This is part of what mindfulness teaches us. It is also what the act and process of learning teaches us. (Thank – you Dad, the career educator who jammed all kinds of statistics about learning (10-year-old-Calley-eye-roll), and processes (double yen-year-old-Calley-eye-roll) into my young brain. I finally appreciate all that research information, and have accepted my own human-imperfect-state enough to say out loud, “YES, I LIVE IN A BUBBLE, AND MOST DAYS I’M NOT EVEN AWARE OF IT.” Until I am. Until we are. This is also why classes and groups are a great way to learn new things. Because while you are learning one thing, taking in information by understanding things as they relate to you, someone else is learning something entirely different, based on their experiences and way they take in information. You’re both in the same class, but your experience of the class is going to be different.

So here is what I learned about my buuble this week, by observing my experiences against the others in my MBSR class. And it was a good reminder of something I try to be very conscious of in my teaching, and to explore in my own mind, body, and breath: Practice is something that takes… well, PRACTICE. As someone who’s been practicing sports and dance and music since I was 5, and practicing yoga since I was 19, I have come to love my practices. Sometimes I do the imperfect human thing and have a little trouble making time every day for my current practices (yoga, meditation, singing, writing), but almost every time I practice, I love it.

But not everyone feels that way.

You mean, not everyone is just all bright-eyed and bushy-tailed to get down to practicing!?

snow-white (,said Snow White…)

No… No.

Often, beginning a new practice is uncomfortable. Often it feels odd, and unsettling, and we loose a sense of “I know what I’m doing.” We all want to know what we’re doing. But that’s what learning and practice are about. They are about un-doing what you “know,” and exploring what you think you “understand.” And I remember that when I, myself, have been going through tough times, the actual process of a practice might not be entirely pleasant. We’re faced with fears, which we rarely like to admit. We’re faced with insecurities and negative beliefs about ourselves, and – gasp – weaknesses. We’re faced with the scars of our unpleasant life experiences. And we’re faced with stuff we didn’t even know we were dealing with, or hiding, or trying to get away from, or thought we had dealt with. So this whole practice thing takes a lot of work, and humility, and courage to go through – not around, or between, or skip onto the “fast track” stones, but THROUGH – all that stuff buried in your psyche.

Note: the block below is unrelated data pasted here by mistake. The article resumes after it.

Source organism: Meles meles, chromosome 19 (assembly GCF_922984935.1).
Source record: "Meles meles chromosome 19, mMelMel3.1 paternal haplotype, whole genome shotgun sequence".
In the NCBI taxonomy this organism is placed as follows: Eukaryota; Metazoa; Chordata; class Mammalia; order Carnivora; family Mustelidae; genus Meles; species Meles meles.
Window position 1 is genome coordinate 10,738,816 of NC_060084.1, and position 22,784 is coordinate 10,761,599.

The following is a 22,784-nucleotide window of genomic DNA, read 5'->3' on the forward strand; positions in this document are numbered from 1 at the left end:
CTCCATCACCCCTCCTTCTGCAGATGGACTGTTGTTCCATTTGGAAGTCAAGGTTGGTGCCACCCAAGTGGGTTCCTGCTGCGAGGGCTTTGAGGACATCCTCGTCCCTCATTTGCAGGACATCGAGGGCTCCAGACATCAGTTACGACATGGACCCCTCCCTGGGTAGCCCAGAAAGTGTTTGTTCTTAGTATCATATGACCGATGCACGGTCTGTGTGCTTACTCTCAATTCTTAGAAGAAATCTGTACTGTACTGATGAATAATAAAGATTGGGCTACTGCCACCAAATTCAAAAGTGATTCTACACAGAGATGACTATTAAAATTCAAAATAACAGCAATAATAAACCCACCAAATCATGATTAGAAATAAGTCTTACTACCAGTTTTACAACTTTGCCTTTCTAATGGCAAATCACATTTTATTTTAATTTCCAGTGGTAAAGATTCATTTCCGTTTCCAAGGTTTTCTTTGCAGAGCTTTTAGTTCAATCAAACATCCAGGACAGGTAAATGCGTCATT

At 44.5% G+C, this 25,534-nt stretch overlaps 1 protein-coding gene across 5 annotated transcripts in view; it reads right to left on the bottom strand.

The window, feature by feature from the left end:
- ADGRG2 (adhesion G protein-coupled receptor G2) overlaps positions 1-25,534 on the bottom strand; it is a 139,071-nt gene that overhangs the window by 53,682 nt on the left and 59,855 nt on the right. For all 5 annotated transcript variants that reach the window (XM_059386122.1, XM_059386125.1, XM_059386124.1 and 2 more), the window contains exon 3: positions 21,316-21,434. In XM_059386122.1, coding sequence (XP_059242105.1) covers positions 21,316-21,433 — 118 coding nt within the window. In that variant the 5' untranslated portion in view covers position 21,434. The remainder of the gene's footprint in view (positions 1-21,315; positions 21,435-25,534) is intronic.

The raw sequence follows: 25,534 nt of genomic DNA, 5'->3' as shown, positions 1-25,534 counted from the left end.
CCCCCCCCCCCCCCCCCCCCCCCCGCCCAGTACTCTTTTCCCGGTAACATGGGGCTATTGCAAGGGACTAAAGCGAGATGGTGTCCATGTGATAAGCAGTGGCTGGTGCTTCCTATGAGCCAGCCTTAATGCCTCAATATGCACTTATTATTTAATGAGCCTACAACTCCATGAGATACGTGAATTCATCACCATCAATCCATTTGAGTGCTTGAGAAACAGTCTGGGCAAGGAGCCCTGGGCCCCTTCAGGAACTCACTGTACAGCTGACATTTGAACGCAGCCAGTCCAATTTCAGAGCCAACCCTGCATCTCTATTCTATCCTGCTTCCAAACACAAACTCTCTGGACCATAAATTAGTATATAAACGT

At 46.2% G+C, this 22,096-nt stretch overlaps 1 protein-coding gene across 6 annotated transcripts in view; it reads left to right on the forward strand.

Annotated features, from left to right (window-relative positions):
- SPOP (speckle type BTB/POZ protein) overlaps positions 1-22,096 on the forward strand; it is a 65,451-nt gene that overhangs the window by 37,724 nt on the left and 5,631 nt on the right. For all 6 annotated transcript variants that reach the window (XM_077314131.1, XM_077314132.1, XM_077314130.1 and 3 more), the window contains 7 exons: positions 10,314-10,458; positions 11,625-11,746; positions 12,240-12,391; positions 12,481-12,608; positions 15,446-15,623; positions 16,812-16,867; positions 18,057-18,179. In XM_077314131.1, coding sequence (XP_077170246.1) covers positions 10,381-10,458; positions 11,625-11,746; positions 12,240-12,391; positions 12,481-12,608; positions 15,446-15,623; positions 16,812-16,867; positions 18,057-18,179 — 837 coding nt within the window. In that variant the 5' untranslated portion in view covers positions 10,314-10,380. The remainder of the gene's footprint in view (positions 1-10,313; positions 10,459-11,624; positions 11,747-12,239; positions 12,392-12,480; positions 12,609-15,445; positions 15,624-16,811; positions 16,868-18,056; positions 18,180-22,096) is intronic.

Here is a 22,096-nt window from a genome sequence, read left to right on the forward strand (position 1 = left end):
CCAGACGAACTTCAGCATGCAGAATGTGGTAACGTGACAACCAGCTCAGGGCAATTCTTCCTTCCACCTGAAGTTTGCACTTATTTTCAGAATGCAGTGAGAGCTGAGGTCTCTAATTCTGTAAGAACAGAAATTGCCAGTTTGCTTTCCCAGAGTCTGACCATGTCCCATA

But once you DO go through it… once you allow yourself to sit with it, and look at it, and just accept that its here. It’s in your lap. It’s covering you in something stanky… once you can just be there with it, and then get pulled away… and come back to it for a little more time… and then get pulled away… and come back, and get pulled away, and so on and so forth… there is something at the end that feels really really good. Like you figured something out. Like you worked hard. 

And so, after 3 weeks of my MBSR class with Terry Pearson at The Marsh, I am reminded that I have learned to enjoy the process of practice like an old good friend who will sit with you when you scrape your knee. Because they are a good friend, they’re sure-as-shit gonna pour something on that scrape that’ll hurt for a second, or maybe a minute. But its temporary, and then they’re gonna say, “hey, you can cry (scream / sweat / bleed / fart / etc.). It’s ok, you’re dealing with something, I’m here for you.” I have come to enjoy the benefit of that process, and focus on that benefit over the discomfort that the process sometimes brings.

But not everyone is there. And hey – I don’t know their experiences – maybe its way more painful for them than it is for me, I don’t know. I can’t know. And some days its not roses for me either. But I recognize that with so many years of practice under my belt, my mind is perfectly happy to be in a place of “practice.” Things do get easier with time, and I literally have thousands of hours of time in practice to my experience. But setting the foundation for a practice takes ….well, I bet you can finish my sentence…


Which is why I freaking LOVE this video that simplifies and de-bunks common thought about meditation (from the perspective of those who have not developed a practice.):



HOW -Its all just information. What you do with it is what we call practice or process. How you practice shapes the patterns of your life.

Ok, you’re stuck.

But when we don’t know HOW to get better, move past it, get over it, shrug it off, push through, etc., it can feel like a lost cause. We all – myself included – have fallen subject to that old voice that tells us that we’re different… a loner… an odd ball out. Someone offers a remedy – a correction – and the immediate pattern of the mind goes to, “They don’t understand.”

Which may be true! They don’t understand. But that is not the point, right? The point is you feel lost and frustrated as to why you can’t seem to do the thing you want to do. You’re stuck. And this always happens. And you don’t know why it always seems to happen to you.

Ok, what does this have to do with Warrior II? Yoga is about bringing a union – a connection – between what we think, what we feel, and what we do. Meaning that every idea we have, has a physical pattern in time. When our thoughts about our physical abilities are challenged… and changed (wink, wink)… and the physical result of that is being able to perform a new physical pose… well, then, what does that say about our other thought patterns? Which brings me to my new favorite phrase of late: